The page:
As described in yesterday’s post, Thomas Danforth I (1703-1786) was a prominent maker of pewter in Norwich. One of his sons, also named Thomas, established himself as a pewterer in Middletown in 1756. He handcrafted pewter in a combination workshop and store that was originally located in an artisans’ neighborhood along Henshaw Lane, now called College Street. Thomas Danforth II (1731-1782) had six sons who became pewterers. A grandson continued the trade in Middletown until 1846. The Danforth Pewter Shop was dismantled in 1979, when its College Street location was slated to become a parking lot. It was reassembled a few years later next to 11 South Main Street, at the intersection of South Main, Pleasant and Church Streets, near Union Green. The former pewter shop is privately owned and not open to the public.
One of the surviving nineteenth-century commercial buildings on Main Street in Middletown is the Stueck Building, built in 1893 (or perhaps as early as 1880?) at nos. 460 to 470. The building was constructed by Jacob W. Stueck, who operated a bakery. In 1914, his son, Philip Stueck, constructed an attached building on Washington Street that was home to a restaurant called Stueck’s Modern Tavern.
The mansion at 301 High Street in Middletown was built in 1838-1840 by Richard Alsop IV, son of the poet, Richard Alsop III. Sometimes attributed to architect Ithiel Town (the house resembles Town’s house in New Haven), it was probably designed by Platt and Benne of New Haven. The exterior and interior of the house are noted for their decorative trompe l’oeil murals (wall paintings). Alsop, a successful merchant and banker who lived in Philadelphia, built the house for his twice-widowed mother, Maria Pomeroy Alsop Dana, and it remained in the Alsop family until 1948, when it was purchased by Wesleyan University with funds given by Harriet and George W. Davison. The Davisons commissioned renovations of the house, completed in 1952 and directed by architect Arthur Loomis Harmon of Shreve, Lamb and Harmon Associates of New York. Since 1952, the house has been home to the Davison Arts Center.
Built around 1880, the Italianate house at 167-169 High Street in Middletown was occupied by the Hart and Root families before it became a residence for faculty of Wesleyan University. At various times it has housed a dining club, faculty apartments, departmental and administrative offices, the Wesleyan Argus and, most recently, the Shapiro Creative Writing Center and various offices at #167 and the Office of Religious and Spiritual Life at #169. The tower on the building’s northwest corner was once a story taller.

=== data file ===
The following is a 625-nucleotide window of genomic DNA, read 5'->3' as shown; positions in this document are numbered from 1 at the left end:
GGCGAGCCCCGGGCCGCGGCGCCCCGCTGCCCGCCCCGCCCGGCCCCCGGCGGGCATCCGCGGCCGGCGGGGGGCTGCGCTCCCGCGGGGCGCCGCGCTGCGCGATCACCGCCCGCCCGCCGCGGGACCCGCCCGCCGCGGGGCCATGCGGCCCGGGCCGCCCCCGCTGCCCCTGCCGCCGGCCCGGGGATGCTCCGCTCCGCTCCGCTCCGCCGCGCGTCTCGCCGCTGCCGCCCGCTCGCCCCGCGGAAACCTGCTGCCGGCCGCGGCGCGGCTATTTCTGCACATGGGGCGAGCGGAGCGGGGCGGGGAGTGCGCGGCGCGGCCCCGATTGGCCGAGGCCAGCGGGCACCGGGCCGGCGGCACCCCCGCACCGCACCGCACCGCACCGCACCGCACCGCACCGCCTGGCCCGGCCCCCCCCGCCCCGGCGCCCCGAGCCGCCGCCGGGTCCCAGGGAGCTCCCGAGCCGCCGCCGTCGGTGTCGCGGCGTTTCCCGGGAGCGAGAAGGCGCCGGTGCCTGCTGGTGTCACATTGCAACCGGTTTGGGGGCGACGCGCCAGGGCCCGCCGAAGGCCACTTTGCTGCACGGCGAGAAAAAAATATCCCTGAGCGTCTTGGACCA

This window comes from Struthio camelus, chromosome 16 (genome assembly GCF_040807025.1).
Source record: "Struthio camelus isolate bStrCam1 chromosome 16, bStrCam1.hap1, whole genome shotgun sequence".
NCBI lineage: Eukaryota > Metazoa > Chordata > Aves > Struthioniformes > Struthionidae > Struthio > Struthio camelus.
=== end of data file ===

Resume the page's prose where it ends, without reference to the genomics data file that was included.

The former residence at 208 High Street in Middletown was built sometime between 1859 and 1870. Its original appearance was in a different architectural style. It was a cross gabled building with projecting eaves and a Victorian porch. A one-story wing (later raised to two stories) was added to the rear in 1876. The brick house was built on a tract of land developed by Israel Bailey and was a rental property until 1892, when Jennie A. Bailey Sibley and her husband, Howard A. Sibley, acquired title to the property from other heirs of Israel Bailey. The house was altered early in the twentieth century when the current entrance porch and a classical pediment and cornice with modillions were added. The Sibleys occupied the house until 1920. The following year, it was acquired by Wesleyan University for use as housing. It is now Wesleyan’s Office of Public Safety.
Commodore Thomas Macdonough was a Naval hero of the War of 1812 who defeated the British at the Battle of Lake Champlain in 1814. Earlier in the war he had overseen the construction of gunboats in Middletown and after the war made his home in the city. At 66 Spring Street in Middletown is the Commodore Macdonough Elementary School, which was built in 1924 and dedicated in 1925.
The Capitol Theater, at 350 (354) Main Street in Middletown, was opened in 1926 by two Italian-immigrant brothers, Alessandro and Salvatore Sareceno. The theater originally presented vaudeville and silent films, later becoming a movie theater. By the early 1930s, the theatre was being run by Salvatore Adorno, also an Italian immigrant, who had built the Grand Theater (later called the Palace Theater), located next door on Main Street, in 1915 and was leasing both the nearby Capitol and Middlesex theaters. The Capitol closed in 1975 and the lobby was converted to become a liquor store. The Palace Theater was demolished in 1980 to be replaced by the Middletown Transit Authority bus station. The 1892 Middlesex Theater was demolished in 1984, but the lobby was saved and is now home to the Tuscany Grill restaurant. Over the years the Capitol Theater became dilapidated. Its interior ornamentation had been removed and holes in the roof left the interior exposed to the elements. Trees were also growing on the roof! The building was declared unsafe by the city in 2009 and was finally demolished late in 2011. Today only the former lobby facing Main Street remains.